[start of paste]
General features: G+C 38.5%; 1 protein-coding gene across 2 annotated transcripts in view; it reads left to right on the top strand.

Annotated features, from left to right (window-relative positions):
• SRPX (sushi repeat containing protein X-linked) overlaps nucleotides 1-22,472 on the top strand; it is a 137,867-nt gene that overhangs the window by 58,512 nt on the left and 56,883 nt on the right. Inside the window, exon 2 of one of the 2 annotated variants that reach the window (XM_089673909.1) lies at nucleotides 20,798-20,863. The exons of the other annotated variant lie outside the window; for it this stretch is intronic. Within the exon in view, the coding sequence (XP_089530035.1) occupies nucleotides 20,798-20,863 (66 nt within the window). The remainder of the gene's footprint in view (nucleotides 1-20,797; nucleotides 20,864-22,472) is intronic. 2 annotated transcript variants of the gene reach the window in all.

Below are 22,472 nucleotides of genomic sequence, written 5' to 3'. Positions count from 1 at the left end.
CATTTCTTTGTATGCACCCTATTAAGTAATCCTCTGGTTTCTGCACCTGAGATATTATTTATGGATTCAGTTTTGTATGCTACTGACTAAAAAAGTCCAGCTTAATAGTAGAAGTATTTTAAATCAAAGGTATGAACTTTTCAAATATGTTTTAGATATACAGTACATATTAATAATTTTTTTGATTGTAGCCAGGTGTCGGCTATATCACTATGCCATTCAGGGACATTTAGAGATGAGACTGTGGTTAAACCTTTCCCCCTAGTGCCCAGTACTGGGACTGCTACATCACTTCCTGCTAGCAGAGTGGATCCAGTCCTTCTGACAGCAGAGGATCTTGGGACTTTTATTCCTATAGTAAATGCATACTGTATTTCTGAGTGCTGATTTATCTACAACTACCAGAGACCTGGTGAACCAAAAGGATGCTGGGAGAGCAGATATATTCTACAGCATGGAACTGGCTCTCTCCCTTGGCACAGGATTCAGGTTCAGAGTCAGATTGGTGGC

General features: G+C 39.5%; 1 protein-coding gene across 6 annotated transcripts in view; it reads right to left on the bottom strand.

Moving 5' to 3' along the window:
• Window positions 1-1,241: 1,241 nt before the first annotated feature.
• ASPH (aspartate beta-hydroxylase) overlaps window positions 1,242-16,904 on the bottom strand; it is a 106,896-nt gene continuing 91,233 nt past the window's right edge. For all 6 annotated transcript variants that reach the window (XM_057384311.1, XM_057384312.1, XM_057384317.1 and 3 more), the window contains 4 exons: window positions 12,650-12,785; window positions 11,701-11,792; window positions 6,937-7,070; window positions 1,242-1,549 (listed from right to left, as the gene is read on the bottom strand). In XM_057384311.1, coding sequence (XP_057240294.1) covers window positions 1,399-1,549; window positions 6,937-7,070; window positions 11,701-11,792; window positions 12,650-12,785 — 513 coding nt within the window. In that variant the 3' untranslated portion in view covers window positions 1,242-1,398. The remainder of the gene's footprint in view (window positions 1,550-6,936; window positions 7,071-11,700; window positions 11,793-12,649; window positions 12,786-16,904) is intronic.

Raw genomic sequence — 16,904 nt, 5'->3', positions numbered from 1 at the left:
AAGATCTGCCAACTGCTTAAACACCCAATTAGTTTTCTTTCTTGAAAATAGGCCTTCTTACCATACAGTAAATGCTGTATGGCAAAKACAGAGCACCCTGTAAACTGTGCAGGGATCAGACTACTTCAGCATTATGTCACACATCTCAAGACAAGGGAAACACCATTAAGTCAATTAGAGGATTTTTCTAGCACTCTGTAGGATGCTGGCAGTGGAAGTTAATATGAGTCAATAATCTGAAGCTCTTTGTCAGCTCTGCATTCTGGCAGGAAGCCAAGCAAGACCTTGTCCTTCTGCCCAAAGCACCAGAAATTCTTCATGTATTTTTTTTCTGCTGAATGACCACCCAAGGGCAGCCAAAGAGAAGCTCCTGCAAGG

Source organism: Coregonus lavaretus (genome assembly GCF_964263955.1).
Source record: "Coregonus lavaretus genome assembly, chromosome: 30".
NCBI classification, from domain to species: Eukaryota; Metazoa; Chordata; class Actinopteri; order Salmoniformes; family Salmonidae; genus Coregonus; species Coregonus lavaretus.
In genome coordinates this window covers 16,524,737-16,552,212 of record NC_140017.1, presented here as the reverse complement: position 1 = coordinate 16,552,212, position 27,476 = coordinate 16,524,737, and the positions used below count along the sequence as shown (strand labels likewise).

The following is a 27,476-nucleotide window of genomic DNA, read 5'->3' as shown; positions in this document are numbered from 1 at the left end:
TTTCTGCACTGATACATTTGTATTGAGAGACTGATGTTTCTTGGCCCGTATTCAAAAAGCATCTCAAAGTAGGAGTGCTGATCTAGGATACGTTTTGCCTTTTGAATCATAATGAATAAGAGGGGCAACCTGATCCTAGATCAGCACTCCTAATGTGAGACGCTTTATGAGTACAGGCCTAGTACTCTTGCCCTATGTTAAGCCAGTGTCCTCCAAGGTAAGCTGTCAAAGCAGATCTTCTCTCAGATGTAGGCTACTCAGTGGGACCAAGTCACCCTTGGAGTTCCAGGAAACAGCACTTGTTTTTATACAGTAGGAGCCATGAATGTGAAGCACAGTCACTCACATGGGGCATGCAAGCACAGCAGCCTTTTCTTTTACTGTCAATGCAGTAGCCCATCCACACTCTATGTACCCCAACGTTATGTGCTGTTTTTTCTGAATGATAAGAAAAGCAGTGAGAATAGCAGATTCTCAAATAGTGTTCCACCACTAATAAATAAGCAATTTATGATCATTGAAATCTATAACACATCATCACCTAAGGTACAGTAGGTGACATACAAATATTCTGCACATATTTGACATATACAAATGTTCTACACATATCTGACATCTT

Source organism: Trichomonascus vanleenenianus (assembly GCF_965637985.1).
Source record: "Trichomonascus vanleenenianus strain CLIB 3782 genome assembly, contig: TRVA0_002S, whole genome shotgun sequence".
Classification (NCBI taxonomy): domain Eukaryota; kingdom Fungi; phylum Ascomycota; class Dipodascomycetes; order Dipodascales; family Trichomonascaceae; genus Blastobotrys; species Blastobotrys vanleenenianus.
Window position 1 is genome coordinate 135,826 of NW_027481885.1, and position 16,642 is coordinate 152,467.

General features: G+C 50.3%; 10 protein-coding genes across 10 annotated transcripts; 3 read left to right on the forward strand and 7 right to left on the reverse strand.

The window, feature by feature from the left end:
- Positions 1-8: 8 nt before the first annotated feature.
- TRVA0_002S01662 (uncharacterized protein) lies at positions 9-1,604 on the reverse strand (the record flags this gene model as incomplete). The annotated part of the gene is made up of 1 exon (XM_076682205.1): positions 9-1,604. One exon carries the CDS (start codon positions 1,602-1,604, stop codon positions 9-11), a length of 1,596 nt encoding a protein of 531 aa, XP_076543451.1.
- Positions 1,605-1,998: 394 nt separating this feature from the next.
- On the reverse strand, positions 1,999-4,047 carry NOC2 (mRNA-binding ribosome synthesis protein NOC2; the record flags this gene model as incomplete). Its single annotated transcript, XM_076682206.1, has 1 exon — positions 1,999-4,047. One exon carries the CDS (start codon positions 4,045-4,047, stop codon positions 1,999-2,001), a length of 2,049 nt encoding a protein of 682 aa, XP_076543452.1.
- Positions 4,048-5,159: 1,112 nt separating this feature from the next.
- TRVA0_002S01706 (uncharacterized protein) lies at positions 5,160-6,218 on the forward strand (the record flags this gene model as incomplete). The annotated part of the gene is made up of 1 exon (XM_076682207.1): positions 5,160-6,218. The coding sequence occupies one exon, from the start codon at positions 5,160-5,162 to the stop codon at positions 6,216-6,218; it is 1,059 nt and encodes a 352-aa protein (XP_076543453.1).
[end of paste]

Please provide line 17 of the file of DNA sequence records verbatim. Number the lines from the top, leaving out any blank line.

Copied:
TTTCTGCACTGATACATTTGTATTGAGAGACTGATGTTTCTTGGCCCGTATTCAAAAAGCATCTCAAAGTAGGAGTGCTGATCTAGGATACGTTTTGCCTTTTGAATCATAATGAATAAGAGGGGCAACCTGATCCTAGATCAGCACTCCTAATGTGAGACGCTTTATGAGTACAGGCCTAGTACTCTTGCCCTATGTTAAGCCAGTGTCCTCCAAGGTAAGCTGTCAAAGCAGATCTTCTCTCAGATGTAGGCTACTCAGTGGGACCAAGTCACCCTTGGAGTTCCAGGAAACAGCACTTGTTTTTATACAGTAGGAGCCATGAATGTGAAGCACAGTCACTCACATGGGGCATGCAAGCACAGCAGCCTTTTCTTTTACTGTCAATGCAGTAGCCCATCCACACTCTATGTACCCCAACGTTATGTGCTGTTTTTTCTGAATGATAAGAAAAGCAGTGAGAATAGCAGATTCTCAAATAGTGTTCCACCACTAATAAATAAGCAATTTATGATCATTGAAATCTATAACACATCATCACCTAAGGTACAGTAGGTGACATACAAATATTCTGCACATATTTGACATATACAAATGTTCTACACATATCTGACATCTT